As one of Argento’s most violent and sexually-charged films, Tenebrae was the victim of censorship in many countries. The US release (under the title Unsane) was about ten minutes shorter than Argento’s director’s cut, including trims to the expansive Luma crane shot that precedes the lesbian murders, snips to expositional scenes, and extensive cuts to Lario’s wall-painting death (which was almost entirely excised from Italian home video releases in the ‘90s, after the actress married Italian Prime Minister Silvio Berlusconi). After suffering similar edits in the UK, Tenebrae was included on the BBFC’s list of banned video nasties, alongside Inferno, and remains comprehensively censored to this day in Germany.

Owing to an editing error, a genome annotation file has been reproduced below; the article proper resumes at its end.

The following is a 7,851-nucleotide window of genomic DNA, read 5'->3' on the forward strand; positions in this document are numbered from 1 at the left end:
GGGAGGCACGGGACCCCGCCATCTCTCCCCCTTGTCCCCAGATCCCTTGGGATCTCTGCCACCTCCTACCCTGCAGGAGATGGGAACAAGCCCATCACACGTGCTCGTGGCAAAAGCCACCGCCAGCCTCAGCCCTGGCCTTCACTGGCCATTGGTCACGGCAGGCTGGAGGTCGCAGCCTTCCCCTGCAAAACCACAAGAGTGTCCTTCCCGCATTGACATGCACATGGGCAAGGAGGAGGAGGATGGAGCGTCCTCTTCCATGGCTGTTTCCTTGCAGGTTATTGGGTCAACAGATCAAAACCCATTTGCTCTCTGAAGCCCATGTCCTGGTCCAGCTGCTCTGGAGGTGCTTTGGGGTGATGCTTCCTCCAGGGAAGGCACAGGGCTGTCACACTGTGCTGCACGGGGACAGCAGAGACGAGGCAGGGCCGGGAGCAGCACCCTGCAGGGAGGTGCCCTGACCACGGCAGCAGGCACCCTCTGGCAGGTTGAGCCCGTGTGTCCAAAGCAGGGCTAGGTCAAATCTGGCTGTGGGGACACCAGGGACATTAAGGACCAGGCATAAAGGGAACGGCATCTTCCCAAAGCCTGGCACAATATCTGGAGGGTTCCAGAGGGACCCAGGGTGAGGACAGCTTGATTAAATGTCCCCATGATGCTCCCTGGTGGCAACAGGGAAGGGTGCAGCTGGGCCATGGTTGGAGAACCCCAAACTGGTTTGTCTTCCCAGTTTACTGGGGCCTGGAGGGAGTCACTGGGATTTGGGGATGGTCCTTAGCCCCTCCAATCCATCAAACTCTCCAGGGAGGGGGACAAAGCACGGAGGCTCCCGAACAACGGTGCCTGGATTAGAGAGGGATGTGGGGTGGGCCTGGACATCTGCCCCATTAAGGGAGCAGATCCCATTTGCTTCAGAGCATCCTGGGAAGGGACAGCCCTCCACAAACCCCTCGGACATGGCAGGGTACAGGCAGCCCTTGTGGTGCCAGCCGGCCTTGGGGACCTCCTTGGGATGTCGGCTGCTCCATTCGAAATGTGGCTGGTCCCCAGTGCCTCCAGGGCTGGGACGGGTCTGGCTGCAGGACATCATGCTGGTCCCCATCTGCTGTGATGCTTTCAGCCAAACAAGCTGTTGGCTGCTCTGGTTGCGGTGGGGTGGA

According to interviews, Tenebrae is, in fact, a semi-post-apocalyptic tale that takes place in the near future, which partially explains its pseudo futuristic aesthetic. Though Argento didn’t necessarily intend audiences to recognize the minor sci-fi trappings, he has stated that Tenebrae takes place in a world where the population has been drastically depleted by some forgotten plague (or atomic blast – the story seems to change depending on the interview). His anxious state of mind while writing the script (again, based on his stalker experiences and the random LA tourist murders) led him to imagine a depopulated future world inhabited almost exclusively by bitter jerks. The blood-thirsty murderers are the obvious bad guys, but the non-combative background characters are also constantly embroiled in squabbles and spats. Even dogs are portrayed as wrathful monsters that will chase a girl to the ends of the earth for daring to rattle the fence surrounding their properties. Argento hammers home the overwhelmingly negative attitude in the scene where Neal's agent, Bullmer (John Saxon), waits for his secret lover (Jane) in an active public square, while arguments and other irrelevant discords break out around him. The scene ends when Neal stabs Bullmer to death in full view of the crowd, yet no one notices until the killer has already made his escape.